Richard Ord: ‘Women were born to talk’

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I don't believe it...
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ONE of my favourite comedy sketches is an episode of One Foot in the Grave in which Victor Meldrew is stuck in a traffic jam with his wife and and her best mate Mrs Warboys.

He’s sitting at the wheel while his wife and her pal witter on about the most inane of subjects. He does his best to ignore them, but finds himself drawn into the conversation when it becomes too absurd.

In this case, they’re talking about (if memory serves me correctly) a man whose arm is in a cast.

He resists interrupting right up to the pay off line when the woman reveals “and when they took the cast off … his arm wasn’t there! It had vanished.”

When the truth of the statement isn’t questioned, it proves too much and he explodes.

I hope I’m not being sexist, but I find women were born to talk.

Put a load of blokes who have never met each other before in a room and, unless they’ve been drinking, there’s likely to be much staring at feet and little conversation.

Put a similar bunch of women in the room and they’ll chatter until common ground can be found.

I mention this because of the strange relationship my wife and I have when it comes to conversations. She expects me to listen in to all of hers, even when I’m not part of them.

Only last week she revealed we were going to a 40th birthday party.

“You didn’t mention it,” I said.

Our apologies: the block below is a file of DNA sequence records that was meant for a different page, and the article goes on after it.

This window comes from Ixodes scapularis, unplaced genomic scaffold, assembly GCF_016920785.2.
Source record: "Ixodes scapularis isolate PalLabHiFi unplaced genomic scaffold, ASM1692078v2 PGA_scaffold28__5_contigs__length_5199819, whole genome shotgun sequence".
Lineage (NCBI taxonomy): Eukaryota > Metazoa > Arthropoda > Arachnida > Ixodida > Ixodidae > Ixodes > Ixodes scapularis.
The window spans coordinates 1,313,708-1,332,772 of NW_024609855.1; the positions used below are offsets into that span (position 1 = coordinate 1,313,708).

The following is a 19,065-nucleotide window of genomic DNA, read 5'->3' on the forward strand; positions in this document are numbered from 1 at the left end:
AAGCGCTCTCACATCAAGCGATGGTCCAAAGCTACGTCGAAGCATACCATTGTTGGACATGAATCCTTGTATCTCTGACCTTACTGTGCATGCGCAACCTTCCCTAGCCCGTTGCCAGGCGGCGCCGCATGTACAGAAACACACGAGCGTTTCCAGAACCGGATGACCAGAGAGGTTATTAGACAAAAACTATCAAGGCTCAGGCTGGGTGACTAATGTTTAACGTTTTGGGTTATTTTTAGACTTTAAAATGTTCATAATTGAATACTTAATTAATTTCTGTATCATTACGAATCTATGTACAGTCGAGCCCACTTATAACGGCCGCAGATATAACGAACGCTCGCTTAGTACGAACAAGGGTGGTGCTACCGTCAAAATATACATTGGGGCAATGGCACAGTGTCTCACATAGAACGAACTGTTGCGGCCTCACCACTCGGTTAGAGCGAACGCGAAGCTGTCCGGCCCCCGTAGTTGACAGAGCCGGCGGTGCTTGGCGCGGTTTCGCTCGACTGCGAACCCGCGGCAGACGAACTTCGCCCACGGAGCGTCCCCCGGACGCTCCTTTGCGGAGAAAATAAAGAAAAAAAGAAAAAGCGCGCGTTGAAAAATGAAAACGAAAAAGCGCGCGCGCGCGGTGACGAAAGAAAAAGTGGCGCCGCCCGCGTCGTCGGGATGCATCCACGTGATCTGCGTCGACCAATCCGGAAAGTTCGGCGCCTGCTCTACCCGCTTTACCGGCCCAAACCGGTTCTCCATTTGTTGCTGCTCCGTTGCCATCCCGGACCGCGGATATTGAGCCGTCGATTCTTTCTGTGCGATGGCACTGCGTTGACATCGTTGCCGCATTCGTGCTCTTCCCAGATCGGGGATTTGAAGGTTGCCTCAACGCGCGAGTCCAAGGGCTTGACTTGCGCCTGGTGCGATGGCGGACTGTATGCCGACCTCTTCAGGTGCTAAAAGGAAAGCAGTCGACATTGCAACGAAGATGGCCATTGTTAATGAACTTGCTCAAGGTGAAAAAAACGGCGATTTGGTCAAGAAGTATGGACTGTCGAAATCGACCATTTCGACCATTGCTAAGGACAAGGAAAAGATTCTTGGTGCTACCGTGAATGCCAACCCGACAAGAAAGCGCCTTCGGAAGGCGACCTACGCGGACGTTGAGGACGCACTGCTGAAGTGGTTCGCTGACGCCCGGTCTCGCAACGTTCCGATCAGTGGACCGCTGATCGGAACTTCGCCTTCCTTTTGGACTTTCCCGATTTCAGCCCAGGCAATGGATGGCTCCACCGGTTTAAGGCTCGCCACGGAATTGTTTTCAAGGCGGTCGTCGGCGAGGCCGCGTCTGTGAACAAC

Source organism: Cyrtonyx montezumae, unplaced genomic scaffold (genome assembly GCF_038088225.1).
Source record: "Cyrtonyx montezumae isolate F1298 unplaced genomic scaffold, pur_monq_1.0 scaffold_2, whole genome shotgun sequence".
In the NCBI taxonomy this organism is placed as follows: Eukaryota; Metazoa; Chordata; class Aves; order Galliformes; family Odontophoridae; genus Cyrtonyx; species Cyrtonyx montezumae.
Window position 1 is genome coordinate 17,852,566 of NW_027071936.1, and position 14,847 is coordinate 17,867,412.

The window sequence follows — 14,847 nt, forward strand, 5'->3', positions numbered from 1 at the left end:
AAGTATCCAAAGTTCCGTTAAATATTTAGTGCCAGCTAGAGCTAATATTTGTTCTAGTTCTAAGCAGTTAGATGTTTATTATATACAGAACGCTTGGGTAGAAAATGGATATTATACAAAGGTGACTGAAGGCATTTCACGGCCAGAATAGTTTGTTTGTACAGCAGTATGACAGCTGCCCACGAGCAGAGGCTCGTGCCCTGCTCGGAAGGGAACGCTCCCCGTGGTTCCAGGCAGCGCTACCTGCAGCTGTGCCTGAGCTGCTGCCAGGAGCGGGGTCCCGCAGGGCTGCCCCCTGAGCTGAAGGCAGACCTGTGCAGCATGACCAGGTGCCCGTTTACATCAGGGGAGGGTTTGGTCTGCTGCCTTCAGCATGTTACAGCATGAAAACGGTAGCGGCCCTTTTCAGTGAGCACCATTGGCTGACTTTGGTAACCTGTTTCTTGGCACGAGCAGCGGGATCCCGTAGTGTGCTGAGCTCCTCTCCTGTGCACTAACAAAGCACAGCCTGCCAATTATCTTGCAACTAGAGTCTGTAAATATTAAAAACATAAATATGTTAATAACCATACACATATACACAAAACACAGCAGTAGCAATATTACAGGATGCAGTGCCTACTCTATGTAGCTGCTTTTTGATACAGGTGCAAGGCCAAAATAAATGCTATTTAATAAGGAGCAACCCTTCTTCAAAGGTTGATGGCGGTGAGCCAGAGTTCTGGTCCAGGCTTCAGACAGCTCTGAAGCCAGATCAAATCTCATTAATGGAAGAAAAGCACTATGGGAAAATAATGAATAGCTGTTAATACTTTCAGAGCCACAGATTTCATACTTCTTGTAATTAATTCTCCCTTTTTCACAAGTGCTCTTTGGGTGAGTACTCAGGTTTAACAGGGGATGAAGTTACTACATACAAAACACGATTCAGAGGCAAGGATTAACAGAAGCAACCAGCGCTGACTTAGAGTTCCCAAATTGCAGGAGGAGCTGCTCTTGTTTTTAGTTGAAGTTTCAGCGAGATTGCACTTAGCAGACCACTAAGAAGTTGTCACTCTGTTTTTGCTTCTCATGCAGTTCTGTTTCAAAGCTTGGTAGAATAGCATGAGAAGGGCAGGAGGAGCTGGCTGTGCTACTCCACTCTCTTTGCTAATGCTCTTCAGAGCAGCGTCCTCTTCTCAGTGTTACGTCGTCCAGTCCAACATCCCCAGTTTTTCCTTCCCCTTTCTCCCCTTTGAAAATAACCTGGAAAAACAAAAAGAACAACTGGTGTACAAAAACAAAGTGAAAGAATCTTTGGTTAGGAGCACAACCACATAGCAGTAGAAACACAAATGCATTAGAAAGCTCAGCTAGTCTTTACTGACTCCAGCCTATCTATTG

“Yes I did,” my wife explained. “I told my mother.”

“I’m not your mother,” I said.

“I know,” she said, “but you were in the room when I told her.”

Men, clearly, are expected to gather their information by osmosis.

I had a Victor moment when my wife went to have a foot operation last month.

She was nervous about having the sole of her foot injected with anaesthetic.

“Could be worse,” I said. “It could be happening to me!” It didn’t help.

Before I knew it she’s in full conversation with one of the hospital receptionists.

I was caught in the waiting room crossfire as they yakked on about injections, pain-thresholds, holidays, home births, etc.

During one brief break in the dialogue, I whispered: “Do you know her?”

“No,” she said. “We’re just chatting.”

And so it went on with me trying to read a dog-eared copy of some running magazine left lying about and avoiding eye-contact with anyone else in the room.

The conversation continued unabated with the receptionist, who assured my wife that having an injection in her foot wouldn’t hurt.

“I’ve had my foot tattooed and that wasn’t too painful,” she said. I tried desperately not to listen.

“What part of your foot,” my wife asked.

“The sole of my foot,” she said (would they notice if I read the magazine with my hands over my ears?).

“I had to have it tattooed twice,” she added. “Because the tattoo was on the sole of my foot, it wore off with all the walking about I do. So I had to have it done again.”

I could no longer keep out of it.

“I’m sorry,” I said, “but I have two questions: Why would you have a tattoo on the underside of you foot? And what was it of?”

“Well,” the receptionist said, “I had it on the sole of my foot because if I didn’t like it, I wouldn’t have to look at it.”

I got a dig in the ribs for my troubles and my wife continued the conversation. “That’s a great idea,” she said.

“When you’re sunbathing on your front you can show the tattoo off ...”

Bizarre. And for the record, it was a tattoo of a dragon.